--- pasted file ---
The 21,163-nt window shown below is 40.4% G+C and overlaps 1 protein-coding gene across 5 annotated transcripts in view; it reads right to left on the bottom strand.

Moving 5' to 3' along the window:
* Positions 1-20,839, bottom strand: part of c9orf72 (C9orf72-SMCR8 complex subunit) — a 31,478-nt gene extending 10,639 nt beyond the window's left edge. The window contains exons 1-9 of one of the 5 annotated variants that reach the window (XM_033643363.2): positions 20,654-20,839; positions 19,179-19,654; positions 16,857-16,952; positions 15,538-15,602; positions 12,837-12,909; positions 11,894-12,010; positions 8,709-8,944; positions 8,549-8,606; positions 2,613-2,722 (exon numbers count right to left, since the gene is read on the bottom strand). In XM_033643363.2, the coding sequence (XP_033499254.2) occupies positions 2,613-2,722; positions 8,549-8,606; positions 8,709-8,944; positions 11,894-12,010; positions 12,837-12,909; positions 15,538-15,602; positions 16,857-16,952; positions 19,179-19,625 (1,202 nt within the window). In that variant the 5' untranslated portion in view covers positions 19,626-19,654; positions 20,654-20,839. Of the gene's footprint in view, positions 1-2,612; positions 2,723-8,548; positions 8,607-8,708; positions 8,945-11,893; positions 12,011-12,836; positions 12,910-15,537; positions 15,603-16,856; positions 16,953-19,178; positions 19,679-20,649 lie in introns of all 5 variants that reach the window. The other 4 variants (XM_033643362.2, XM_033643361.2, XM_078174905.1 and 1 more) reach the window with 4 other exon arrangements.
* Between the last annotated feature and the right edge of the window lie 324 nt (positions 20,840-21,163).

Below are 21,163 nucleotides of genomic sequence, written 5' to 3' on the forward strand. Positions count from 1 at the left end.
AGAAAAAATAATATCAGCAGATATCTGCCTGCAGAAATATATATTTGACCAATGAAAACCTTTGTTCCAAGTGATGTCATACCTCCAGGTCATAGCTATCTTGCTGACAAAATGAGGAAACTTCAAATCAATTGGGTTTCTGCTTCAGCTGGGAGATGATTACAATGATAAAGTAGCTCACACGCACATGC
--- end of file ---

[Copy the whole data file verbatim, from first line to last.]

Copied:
The 21,163-nt window shown below is 40.4% G+C and overlaps 1 protein-coding gene across 5 annotated transcripts in view; it reads right to left on the bottom strand.

Moving 5' to 3' along the window:
* Positions 1-20,839, bottom strand: part of c9orf72 (C9orf72-SMCR8 complex subunit) — a 31,478-nt gene extending 10,639 nt beyond the window's left edge. The window contains exons 1-9 of one of the 5 annotated variants that reach the window (XM_033643363.2): positions 20,654-20,839; positions 19,179-19,654; positions 16,857-16,952; positions 15,538-15,602; positions 12,837-12,909; positions 11,894-12,010; positions 8,709-8,944; positions 8,549-8,606; positions 2,613-2,722 (exon numbers count right to left, since the gene is read on the bottom strand). In XM_033643363.2, the coding sequence (XP_033499254.2) occupies positions 2,613-2,722; positions 8,549-8,606; positions 8,709-8,944; positions 11,894-12,010; positions 12,837-12,909; positions 15,538-15,602; positions 16,857-16,952; positions 19,179-19,625 (1,202 nt within the window). In that variant the 5' untranslated portion in view covers positions 19,626-19,654; positions 20,654-20,839. Of the gene's footprint in view, positions 1-2,612; positions 2,723-8,548; positions 8,607-8,708; positions 8,945-11,893; positions 12,011-12,836; positions 12,910-15,537; positions 15,603-16,856; positions 16,953-19,178; positions 19,679-20,649 lie in introns of all 5 variants that reach the window. The other 4 variants (XM_033643362.2, XM_033643361.2, XM_078174905.1 and 1 more) reach the window with 4 other exon arrangements.
* Between the last annotated feature and the right edge of the window lie 324 nt (positions 20,840-21,163).

Below are 21,163 nucleotides of genomic sequence, written 5' to 3' on the forward strand. Positions count from 1 at the left end.
AGAAAAAATAATATCAGCAGATATCTGCCTGCAGAAATATATATTTGACCAATGAAAACCTTTGTTCCAAGTGATGTCATACCTCCAGGTCATAGCTATCTTGCTGACAAAATGAGGAAACTTCAAATCAATTGGGTTTCTGCTTCAGCTGGGAGATGATTACAATGATAAAGTAGCTCACACGCACATGC